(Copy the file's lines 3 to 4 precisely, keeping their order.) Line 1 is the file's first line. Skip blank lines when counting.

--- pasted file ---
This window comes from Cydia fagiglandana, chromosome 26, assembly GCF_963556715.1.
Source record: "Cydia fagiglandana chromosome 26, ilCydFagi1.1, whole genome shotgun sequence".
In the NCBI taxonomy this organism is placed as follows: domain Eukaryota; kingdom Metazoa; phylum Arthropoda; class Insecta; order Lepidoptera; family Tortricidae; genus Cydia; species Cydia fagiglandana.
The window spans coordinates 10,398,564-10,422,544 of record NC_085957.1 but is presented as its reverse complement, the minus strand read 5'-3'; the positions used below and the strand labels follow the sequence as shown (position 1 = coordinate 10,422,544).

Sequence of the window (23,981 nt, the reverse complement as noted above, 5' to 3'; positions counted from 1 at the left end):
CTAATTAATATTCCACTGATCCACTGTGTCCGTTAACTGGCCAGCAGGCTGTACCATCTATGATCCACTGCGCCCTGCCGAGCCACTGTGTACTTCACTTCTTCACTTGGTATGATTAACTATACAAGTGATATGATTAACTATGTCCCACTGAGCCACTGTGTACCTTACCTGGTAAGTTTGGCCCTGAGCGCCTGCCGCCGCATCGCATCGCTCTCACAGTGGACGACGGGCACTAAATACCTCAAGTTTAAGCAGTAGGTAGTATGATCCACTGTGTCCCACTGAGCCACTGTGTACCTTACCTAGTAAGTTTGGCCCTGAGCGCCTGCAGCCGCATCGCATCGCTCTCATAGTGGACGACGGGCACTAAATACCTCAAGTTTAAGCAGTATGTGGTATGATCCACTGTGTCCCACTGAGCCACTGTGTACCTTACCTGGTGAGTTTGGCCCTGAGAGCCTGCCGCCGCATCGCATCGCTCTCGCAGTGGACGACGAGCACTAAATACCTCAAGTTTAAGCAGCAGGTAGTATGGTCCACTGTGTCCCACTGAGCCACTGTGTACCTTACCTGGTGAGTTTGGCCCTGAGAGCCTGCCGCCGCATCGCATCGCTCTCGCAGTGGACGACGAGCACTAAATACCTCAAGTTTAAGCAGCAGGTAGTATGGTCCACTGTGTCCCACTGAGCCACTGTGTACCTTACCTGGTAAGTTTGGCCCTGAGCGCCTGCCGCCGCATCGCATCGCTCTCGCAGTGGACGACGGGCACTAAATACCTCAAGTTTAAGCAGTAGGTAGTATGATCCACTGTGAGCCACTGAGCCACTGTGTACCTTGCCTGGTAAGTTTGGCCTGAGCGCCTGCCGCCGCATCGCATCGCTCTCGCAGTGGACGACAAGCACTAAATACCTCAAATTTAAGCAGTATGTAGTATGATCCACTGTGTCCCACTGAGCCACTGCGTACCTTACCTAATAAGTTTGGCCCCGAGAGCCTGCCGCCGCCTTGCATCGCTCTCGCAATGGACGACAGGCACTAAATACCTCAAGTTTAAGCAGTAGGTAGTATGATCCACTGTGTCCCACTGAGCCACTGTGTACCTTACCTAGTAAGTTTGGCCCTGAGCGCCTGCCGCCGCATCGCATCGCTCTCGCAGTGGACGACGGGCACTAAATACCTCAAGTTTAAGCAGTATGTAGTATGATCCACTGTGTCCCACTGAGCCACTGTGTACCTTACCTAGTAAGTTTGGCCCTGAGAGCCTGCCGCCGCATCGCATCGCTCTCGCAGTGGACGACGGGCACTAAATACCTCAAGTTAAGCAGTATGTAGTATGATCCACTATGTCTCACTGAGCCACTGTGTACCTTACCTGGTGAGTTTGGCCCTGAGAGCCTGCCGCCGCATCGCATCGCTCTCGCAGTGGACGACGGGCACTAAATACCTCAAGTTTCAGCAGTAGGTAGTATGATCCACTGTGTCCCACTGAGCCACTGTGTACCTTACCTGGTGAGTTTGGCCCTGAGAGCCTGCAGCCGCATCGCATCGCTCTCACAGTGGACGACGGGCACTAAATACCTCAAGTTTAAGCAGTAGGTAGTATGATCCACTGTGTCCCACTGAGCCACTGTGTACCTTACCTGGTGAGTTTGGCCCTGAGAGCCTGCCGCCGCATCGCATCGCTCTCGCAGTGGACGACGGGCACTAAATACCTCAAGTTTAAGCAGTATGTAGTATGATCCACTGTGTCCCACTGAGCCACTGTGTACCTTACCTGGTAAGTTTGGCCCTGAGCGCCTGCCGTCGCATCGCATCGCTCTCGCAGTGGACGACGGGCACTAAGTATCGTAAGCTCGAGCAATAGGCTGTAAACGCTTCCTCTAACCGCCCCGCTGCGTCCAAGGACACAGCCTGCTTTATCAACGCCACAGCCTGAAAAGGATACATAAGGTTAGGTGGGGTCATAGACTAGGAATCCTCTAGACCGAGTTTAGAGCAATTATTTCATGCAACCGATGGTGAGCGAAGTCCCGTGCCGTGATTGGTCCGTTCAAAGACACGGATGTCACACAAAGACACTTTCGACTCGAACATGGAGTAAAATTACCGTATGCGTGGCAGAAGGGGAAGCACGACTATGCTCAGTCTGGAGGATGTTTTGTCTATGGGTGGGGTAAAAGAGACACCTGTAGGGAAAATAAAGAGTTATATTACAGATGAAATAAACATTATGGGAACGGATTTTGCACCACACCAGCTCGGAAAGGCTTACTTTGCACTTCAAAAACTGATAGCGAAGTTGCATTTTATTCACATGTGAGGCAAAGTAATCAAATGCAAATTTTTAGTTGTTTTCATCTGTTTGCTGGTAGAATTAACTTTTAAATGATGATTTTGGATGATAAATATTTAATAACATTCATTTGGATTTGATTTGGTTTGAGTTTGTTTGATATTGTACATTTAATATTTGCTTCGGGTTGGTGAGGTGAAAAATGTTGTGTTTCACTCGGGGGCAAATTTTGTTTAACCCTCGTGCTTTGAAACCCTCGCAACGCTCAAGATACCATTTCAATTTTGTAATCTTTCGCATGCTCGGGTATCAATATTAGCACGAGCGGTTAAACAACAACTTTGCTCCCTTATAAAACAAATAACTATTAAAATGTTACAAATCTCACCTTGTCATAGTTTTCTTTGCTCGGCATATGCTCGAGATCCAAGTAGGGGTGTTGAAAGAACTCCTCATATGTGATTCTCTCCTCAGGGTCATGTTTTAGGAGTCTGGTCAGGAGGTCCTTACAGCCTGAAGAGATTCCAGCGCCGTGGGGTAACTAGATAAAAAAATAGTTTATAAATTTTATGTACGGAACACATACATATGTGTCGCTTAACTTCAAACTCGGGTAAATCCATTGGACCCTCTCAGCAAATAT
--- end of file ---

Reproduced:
In the NCBI taxonomy this organism is placed as follows: domain Eukaryota; kingdom Metazoa; phylum Arthropoda; class Insecta; order Lepidoptera; family Tortricidae; genus Cydia; species Cydia fagiglandana.
The window spans coordinates 10,398,564-10,422,544 of record NC_085957.1 but is presented as its reverse complement, the minus strand read 5'-3'; the positions used below and the strand labels follow the sequence as shown (position 1 = coordinate 10,422,544).